David and Goliath


The ordinary trader can certainly be daunted by their opposition in the market. How can a small-time trader compete with large institutional investors, hedge funds and the banks’ propriety traders? The people on the other side of the trade have the best research, teams of analysts, the most up-to-date information and the quickest execution. Surely there’s no way we can win?
The answer, thankfully, is of course we can.
For all the advantages of big-time professional investors, there are plenty of factors that hold them back. The smarter smaller trader needs to be aware of these factors and try to figure out how to use them to their advantages.

Big or small?
There are a number of reasons why smaller investors might try to focus on the smaller end of the market. The major reason is because there are fewer large-scale institutional investors involved in this side of the market, there are more opportunities.
The reason large institutional investors stay away from this part of the market is because it becomes very difficult to buy and sell large amounts of stock. This means that these stocks are less liquid than larger stocks – and liquidity is all-important for institutional investors. If a large investors want to get out quickly, they are unlikely to do so without causing prices to move markedly. This results in these investors facing adverse price movement almost every time they enter or exit a stock.
While smaller investors face the same problem at time to time, it is by no means on the same scale. For larger investors, these smaller stocks are just not an option. With less influence from the larger investors, prices can often take longer to reflect news or changes in expectations. By the same token, smaller stocks are also more volatile – and this volatility can offer opportunity.

Which ones should you go for?
There’s a happy medium when it comes to stock size. Like Goldilocks’ porridge, the stock needs to be ‘just right’. While there are several definitions for what make a smaller company, at the least we can discount all the stocks in the top 100. The S&P/ASX Small Ordinaries Index, and many institutional fund managers, will classify ‘small companies’ as those companies included in the S&P/ASX 300 excluding stops that make up the S&P/ASX 100.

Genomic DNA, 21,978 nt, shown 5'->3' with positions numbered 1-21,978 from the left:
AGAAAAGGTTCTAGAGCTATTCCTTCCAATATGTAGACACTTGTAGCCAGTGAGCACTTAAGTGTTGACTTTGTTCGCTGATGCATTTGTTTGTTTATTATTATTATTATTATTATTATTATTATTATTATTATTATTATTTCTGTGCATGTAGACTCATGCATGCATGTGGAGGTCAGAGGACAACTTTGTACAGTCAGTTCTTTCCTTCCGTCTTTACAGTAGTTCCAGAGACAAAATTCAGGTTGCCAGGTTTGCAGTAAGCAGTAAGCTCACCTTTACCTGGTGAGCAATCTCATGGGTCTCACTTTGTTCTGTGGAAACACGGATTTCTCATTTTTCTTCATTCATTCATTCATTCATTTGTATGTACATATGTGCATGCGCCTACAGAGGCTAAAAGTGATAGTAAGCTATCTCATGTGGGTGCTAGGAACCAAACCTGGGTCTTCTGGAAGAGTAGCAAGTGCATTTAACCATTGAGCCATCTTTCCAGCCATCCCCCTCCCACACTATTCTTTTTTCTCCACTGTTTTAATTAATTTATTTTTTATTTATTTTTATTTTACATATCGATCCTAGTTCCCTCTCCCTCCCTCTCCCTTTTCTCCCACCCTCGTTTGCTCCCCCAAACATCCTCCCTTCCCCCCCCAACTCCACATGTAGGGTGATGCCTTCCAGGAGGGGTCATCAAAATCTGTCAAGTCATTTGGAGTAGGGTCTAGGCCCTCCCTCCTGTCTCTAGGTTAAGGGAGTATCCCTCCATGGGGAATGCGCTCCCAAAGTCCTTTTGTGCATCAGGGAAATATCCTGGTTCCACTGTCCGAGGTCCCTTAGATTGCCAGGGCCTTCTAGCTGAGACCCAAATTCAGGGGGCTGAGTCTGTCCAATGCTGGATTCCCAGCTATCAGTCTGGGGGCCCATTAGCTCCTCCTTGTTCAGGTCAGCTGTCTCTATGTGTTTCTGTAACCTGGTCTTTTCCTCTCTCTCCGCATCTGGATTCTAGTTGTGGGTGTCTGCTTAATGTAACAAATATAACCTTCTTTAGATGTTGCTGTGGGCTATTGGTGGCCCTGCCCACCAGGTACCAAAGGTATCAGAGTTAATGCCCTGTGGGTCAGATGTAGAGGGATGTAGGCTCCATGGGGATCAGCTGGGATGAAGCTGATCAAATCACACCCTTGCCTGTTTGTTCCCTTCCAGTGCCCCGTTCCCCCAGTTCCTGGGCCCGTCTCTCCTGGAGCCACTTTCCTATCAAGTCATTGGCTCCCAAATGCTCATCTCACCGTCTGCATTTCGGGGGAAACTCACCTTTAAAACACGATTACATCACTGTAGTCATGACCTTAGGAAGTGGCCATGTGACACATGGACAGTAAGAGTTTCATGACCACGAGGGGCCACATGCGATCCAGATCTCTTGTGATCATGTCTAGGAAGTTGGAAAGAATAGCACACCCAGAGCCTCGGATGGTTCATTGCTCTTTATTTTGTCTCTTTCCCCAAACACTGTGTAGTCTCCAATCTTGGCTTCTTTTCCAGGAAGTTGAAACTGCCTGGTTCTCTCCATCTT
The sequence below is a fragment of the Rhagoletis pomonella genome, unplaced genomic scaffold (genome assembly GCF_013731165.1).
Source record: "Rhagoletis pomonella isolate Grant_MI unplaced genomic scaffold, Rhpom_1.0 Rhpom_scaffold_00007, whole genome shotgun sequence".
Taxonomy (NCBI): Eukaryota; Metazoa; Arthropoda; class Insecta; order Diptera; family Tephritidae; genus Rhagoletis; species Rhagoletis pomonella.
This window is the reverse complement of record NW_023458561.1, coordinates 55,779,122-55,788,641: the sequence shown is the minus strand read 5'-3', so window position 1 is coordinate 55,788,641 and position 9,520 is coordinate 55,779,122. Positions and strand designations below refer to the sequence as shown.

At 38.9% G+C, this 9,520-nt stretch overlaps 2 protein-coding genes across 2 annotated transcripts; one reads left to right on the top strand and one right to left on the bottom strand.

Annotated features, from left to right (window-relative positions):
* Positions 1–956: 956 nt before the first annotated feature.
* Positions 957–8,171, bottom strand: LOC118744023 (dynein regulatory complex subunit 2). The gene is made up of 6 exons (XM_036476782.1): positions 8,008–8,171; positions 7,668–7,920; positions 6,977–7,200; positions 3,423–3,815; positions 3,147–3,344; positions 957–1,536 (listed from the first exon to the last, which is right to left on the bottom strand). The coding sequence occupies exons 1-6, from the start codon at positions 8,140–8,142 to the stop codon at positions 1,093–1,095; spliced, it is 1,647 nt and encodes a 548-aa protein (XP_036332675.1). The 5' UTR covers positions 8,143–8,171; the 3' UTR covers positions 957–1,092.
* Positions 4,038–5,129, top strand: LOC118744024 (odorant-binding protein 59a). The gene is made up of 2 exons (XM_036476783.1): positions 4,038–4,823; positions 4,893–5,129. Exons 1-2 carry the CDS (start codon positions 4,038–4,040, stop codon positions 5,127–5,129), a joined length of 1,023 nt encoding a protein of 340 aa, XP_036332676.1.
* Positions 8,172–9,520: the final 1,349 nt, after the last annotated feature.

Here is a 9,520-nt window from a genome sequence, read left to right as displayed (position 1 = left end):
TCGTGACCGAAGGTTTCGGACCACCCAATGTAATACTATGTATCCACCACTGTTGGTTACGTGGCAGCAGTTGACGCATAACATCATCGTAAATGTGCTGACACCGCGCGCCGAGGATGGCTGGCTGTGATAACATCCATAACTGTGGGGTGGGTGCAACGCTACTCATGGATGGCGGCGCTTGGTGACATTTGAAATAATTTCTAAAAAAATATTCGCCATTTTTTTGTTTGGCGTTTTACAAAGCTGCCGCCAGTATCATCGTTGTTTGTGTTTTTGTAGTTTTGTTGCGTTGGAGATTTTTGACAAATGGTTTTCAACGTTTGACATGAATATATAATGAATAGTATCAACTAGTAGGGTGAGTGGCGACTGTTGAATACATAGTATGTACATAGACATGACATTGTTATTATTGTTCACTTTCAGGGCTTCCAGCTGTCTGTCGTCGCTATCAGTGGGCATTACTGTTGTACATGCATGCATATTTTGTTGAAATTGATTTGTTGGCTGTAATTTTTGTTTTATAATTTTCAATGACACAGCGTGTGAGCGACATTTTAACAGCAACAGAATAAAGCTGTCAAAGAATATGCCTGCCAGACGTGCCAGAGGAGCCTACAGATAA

This equates to about 200 stocks, but in reality there are hundreds more, even excluding the microcaps and very speculative end of the market. As a rule of thumb, companies with a market capitalisation of between $50 million and $250 million probably qualify as “small cap” companies.

Corner the research market
The larger companies, especially the top 100 stocks, are all covered to the nth degree by the big broking houses. This result in a broadly consistent market view about the larger stocks. However, smaller stocks see much less research conducted on these companies.
This means there is a valuation gap at times between the company’s value and its share price. This can be exploited by savvy traders that do either their fundamental or technical homework. The slow realisation of investment communities as smaller stocks come on to their radar can also be beneficial. As more broker research is performed it brings more traders into stocks and this is another reason to try to get in early.

Trading the small caps
From a technical perspective, trading smaller stocks has both advantages and disadvantages. With fewer eyes on these stocks, trends can take longer to develop and give traders better opportunities to identify and establish trades. On the other hand, because of the lower liquidity, it can mean that larger players can affect the prices and throw you false signals. Longer term, trend-following indicators are best for traders looking to gain exposure to the smaller end of the market. These types of indicators include moving averages or the Parabolic Stop-and-Reverse system.

How to (and how not to!)
When trading smaller stocks, you are likely to have a longer expected holding period than you might when trading the top 20 stocks. With larger companies, traders are usually looking to take large leveraged positions and benefit from quick gains. But with smaller companies’ greater volatility, you might be looking to take fewer leveraged positions with wider stops.
The trader looking to gain the most benefit from smaller caps is therefore keen to stay in the trade for as long as possible. Therefore, using slower-moving averages, such as 50-day or 100-day moving averages, to determine trends and identify levels for stop losses can help you stay in a trade longer and reap the rewards of a multi-month move.
For technical traders, an easy initial screen of the market can be done by just looking at those stocks outside the top 100 that are making 52-week highs. Beware of stocks that are too small and don’t have enough volume for you to find it relatively easy to get in and out of stocks. Some experienced traders suggest traders avoid stocks that lots size of less than 20 to 50 times the size of your position. Additionally, many say to avoid stocks that don’t trade at least 1% of their overall issued shares each day. Other say to avoid stocks that trade under 50 cents or even $1 are better left to the more speculative punters.

Keep an eye out
Don’t forget the two best- performing stocks of the last decade – iron ore miner Fortescue Metals (FMG) and uranium producer Paladin (PDN) – were both minnows back in the early 2000s.

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